Small Business Health Insurance in California
Published on May 08, 2019
With the largest state economy in America, California is home to many small and medium-sized businesses. If you are a California business owner, then you may be wondering how group plans for health coverage work in your state.
Continue reading to learn about small business health insurance in California.
How to qualify for small business health insurance in California
According to the Covered California website, to be eligible for small business health insurance in California, your company needs to meet certain requirements for contributions and participation, including:
- Your business has between 1 and 100 eligible full-time or full-time equivalent employees.
- The majority of your business’s eligible employees live in California.
- At minimum, at least one of your employees receives a W-2 form.
According to the employer mandate in the Affordable Care Act (ACA), business owners with 50 or more full-time or full-time equivalent employees are required to offer health coverage to their employees.
Also, as per the ACA, small business owners with less than 50 full-time employees are not required to offer group health insurance to their employees. If you do decide to offer group health insurance as a small business in California with less than 50 full-time employees, then that health coverage must meet the ACA’s minimum standards and requirements, which include:
- Coverage of the 10 essential health benefits.
- No annual or lifetime benefit maximums.
- Adherence to the ACA’s built-in consumer protections.
If you are the owner of a sole proprietorship in California, you should know that you usually would not qualify for small business health insurance unless you had eligible full-time or full-time equivalent employees. Instead, as a sole proprietor with no employees, you would qualify for individual health insurance in California.
Qualifying for the small business health insurance tax credit in California
As a small business owner in California, you may be eligible for a health tax credit. The ACA created this tax credit to help small businesses afford the cost of group health insurance for their employees.
Generally, the three primary requirements to qualify for a small business health insurance tax credit in California are:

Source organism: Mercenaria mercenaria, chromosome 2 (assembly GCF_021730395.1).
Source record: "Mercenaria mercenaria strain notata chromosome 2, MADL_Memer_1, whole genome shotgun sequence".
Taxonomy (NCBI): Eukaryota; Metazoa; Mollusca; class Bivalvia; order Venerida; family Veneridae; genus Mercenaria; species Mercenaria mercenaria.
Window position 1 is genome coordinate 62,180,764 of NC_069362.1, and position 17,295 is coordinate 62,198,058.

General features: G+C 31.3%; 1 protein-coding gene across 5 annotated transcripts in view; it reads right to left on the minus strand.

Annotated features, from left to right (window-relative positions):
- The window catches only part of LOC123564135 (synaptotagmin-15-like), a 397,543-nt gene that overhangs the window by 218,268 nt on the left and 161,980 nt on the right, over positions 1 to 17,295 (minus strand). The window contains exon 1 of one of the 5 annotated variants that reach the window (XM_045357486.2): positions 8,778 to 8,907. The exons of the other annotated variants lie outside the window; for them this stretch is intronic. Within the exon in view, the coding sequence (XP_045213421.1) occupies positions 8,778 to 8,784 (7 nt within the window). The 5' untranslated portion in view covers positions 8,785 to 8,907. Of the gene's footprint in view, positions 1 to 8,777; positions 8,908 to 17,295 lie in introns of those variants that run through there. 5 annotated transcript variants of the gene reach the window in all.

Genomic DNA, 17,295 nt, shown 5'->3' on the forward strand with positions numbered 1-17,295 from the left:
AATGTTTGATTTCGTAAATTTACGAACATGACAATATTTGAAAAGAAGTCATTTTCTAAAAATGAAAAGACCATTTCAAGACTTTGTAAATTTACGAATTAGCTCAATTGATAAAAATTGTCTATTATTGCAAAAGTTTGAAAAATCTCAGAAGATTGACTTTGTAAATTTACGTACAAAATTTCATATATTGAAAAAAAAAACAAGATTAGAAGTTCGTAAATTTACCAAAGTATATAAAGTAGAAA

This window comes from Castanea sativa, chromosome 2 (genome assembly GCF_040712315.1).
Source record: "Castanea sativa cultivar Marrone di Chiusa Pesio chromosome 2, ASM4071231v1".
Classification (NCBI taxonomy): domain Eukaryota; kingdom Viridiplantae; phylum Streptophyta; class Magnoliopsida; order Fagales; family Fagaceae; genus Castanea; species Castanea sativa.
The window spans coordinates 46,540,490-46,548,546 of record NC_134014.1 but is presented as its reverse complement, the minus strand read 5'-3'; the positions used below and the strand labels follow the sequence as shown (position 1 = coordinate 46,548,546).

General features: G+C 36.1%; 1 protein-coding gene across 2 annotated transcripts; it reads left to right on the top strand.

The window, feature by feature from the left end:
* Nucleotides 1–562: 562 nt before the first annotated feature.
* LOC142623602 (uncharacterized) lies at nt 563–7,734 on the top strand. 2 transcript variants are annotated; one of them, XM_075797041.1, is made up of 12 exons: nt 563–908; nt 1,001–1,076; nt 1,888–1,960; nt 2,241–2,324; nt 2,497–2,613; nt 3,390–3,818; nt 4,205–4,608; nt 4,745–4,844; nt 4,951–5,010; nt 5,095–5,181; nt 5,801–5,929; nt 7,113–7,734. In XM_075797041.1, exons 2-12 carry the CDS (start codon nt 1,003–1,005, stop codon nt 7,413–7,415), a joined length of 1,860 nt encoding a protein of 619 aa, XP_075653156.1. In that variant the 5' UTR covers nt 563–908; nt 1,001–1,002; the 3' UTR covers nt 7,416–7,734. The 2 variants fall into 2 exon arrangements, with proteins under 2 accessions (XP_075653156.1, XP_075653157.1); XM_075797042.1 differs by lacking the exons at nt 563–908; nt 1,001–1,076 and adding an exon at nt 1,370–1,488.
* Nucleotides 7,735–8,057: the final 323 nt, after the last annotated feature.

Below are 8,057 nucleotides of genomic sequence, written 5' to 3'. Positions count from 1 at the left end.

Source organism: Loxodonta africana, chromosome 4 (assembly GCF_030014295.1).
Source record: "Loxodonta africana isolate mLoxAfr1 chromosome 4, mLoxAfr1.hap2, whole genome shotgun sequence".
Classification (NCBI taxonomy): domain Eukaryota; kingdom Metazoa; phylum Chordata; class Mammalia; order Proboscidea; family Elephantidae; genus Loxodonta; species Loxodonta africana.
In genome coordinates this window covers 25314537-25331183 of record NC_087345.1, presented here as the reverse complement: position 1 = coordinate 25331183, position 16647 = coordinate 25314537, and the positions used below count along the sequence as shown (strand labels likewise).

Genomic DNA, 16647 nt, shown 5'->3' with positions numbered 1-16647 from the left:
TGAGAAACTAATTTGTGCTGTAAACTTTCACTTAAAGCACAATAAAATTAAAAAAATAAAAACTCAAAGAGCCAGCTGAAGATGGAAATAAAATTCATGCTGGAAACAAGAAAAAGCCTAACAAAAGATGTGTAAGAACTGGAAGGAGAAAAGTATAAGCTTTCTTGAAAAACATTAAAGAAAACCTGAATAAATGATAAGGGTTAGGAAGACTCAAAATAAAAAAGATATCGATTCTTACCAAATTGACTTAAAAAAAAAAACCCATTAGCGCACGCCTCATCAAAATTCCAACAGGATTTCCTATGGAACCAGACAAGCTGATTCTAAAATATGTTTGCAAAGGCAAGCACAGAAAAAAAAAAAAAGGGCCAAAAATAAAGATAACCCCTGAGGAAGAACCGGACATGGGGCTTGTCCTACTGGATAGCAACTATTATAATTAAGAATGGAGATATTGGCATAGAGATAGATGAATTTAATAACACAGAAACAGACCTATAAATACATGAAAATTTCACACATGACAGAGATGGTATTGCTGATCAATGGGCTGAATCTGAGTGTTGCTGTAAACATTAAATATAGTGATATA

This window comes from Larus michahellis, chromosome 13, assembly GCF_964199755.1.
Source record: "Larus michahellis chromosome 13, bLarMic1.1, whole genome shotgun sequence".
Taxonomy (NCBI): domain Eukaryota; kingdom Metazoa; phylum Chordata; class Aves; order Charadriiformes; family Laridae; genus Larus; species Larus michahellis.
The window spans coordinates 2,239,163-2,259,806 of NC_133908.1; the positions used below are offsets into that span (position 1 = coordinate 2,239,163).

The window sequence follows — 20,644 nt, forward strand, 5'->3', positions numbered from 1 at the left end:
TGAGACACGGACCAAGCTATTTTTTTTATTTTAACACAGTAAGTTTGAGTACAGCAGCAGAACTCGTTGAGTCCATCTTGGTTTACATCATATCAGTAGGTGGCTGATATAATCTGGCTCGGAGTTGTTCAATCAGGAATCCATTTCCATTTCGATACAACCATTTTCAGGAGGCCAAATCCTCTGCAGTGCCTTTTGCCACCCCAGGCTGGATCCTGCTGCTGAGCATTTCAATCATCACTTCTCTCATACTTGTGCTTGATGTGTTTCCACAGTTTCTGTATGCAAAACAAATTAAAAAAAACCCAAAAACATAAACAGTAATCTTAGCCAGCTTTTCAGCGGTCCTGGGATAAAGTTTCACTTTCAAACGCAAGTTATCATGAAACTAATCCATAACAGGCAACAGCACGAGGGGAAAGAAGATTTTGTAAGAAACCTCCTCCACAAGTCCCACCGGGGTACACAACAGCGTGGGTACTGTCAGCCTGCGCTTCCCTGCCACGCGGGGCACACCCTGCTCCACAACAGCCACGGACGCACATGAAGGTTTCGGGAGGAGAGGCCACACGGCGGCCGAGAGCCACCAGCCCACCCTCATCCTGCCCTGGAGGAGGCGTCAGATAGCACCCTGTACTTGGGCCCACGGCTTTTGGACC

- Your business has 25 or less full-time or full-time equivalent employees.
- Your business pays an average annual salary or wage of less than or equal to $54,000 a year per worker (this amount is indexed annually for inflation).
- Your business contributes at least 50 percent toward paying for the cost of employee premiums.
If your California small business does qualify, then the maximum available federal tax credit could reimburse your company for up to 50 percent of the premiums you pay for the medical, dental, and vision health insurance of your employees. Once your California business qualifies, it is important for you to know that the tax credit is only available for a total of two consecutive years.
If your California business has less than 10 full-time equivalent employees who are paid wages less than $25,000 annually, then your company may be eligible for the maximum tax credit amount.
How to find small business health insurance in California
You can use eHealth to find affordable group plans for your small business in California. As an authorized federal government partner, eHealth can help you choose small business health insurance from among California’s most popular and leading brand-name health insurance companies including, but not limited to:
- Anthem BlueCross
- Blue Shield of California
- Kaiser Permanente
It’s fast, free, and easy to use eHealth to get group plans for your California small business. With eHealth’s online marketplace, you can compare plans from multiple insurance companies, find personalized quotes, and get unbiased advice from licensed health care agents. Visit eHealth today to learn more about California health insurance plans that work for you and your company.
This article is for general information and may not be updated after publication. Consult your own tax, accounting, or legal advisor instead of relying on this article as tax, accounting, or legal advice.